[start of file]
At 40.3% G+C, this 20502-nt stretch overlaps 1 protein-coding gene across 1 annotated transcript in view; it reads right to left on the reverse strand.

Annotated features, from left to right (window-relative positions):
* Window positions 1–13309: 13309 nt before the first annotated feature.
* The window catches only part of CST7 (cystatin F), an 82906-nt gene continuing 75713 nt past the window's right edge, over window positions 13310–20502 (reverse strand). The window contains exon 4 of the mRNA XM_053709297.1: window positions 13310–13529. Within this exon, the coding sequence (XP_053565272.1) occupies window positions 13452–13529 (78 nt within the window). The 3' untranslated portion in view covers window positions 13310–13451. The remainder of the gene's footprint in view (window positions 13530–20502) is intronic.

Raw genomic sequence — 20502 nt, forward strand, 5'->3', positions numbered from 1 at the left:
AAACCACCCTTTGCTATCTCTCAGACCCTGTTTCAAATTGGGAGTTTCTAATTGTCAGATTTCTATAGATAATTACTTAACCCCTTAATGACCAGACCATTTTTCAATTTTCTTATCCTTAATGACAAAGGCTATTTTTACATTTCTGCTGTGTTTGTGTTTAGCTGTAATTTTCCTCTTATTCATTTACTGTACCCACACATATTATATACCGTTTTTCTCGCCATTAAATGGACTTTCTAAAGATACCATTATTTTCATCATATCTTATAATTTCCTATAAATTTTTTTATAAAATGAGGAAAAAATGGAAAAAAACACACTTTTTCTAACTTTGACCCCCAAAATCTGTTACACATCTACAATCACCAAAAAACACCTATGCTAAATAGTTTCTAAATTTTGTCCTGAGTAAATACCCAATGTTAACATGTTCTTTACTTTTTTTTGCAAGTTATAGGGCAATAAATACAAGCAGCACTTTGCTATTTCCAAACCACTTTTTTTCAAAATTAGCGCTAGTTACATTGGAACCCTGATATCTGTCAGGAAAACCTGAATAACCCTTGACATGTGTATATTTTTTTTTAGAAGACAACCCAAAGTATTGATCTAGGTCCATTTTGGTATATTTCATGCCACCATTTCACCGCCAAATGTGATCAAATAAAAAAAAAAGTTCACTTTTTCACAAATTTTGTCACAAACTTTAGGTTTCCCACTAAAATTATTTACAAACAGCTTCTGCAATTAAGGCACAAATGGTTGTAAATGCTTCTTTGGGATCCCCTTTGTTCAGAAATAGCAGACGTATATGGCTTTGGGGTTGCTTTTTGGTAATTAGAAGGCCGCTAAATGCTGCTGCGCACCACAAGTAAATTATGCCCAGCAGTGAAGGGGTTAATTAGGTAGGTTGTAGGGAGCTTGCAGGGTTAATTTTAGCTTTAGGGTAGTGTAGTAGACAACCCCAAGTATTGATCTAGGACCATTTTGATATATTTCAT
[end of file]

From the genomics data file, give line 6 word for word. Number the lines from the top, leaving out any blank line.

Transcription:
AAACCACCCTTTGCTATCTCTCAGACCCTGTTTCAAATTGGGAGTTTCTAATTGTCAGATTTCTATAGATAATTACTTAACCCCTTAATGACCAGACCATTTTTCAATTTTCTTATCCTTAATGACAAAGGCTATTTTTACATTTCTGCTGTGTTTGTGTTTAGCTGTAATTTTCCTCTTATTCATTTACTGTACCCACACATATTATATACCGTTTTTCTCGCCATTAAATGGACTTTCTAAAGATACCATTATTTTCATCATATCTTATAATTTCCTATAAATTTTTTTATAAAATGAGGAAAAAATGGAAAAAAACACACTTTTTCTAACTTTGACCCCCAAAATCTGTTACACATCTACAATCACCAAAAAACACCTATGCTAAATAGTTTCTAAATTTTGTCCTGAGTAAATACCCAATGTTAACATGTTCTTTACTTTTTTTTGCAAGTTATAGGGCAATAAATACAAGCAGCACTTTGCTATTTCCAAACCACTTTTTTTCAAAATTAGCGCTAGTTACATTGGAACCCTGATATCTGTCAGGAAAACCTGAATAACCCTTGACATGTGTATATTTTTTTTTAGAAGACAACCCAAAGTATTGATCTAGGTCCATTTTGGTATATTTCATGCCACCATTTCACCGCCAAATGTGATCAAATAAAAAAAAAAGTTCACTTTTTCACAAATTTTGTCACAAACTTTAGGTTTCCCACTAAAATTATTTACAAACAGCTTCTGCAATTAAGGCACAAATGGTTGTAAATGCTTCTTTGGGATCCCCTTTGTTCAGAAATAGCAGACGTATATGGCTTTGGGGTTGCTTTTTGGTAATTAGAAGGCCGCTAAATGCTGCTGCGCACCACAAGTAAATTATGCCCAGCAGTGAAGGGGTTAATTAGGTAGGTTGTAGGGAGCTTGCAGGGTTAATTTTAGCTTTAGGGTAGTGTAGTAGACAACCCCAAGTATTGATCTAGGACCATTTTGATATATTTCAT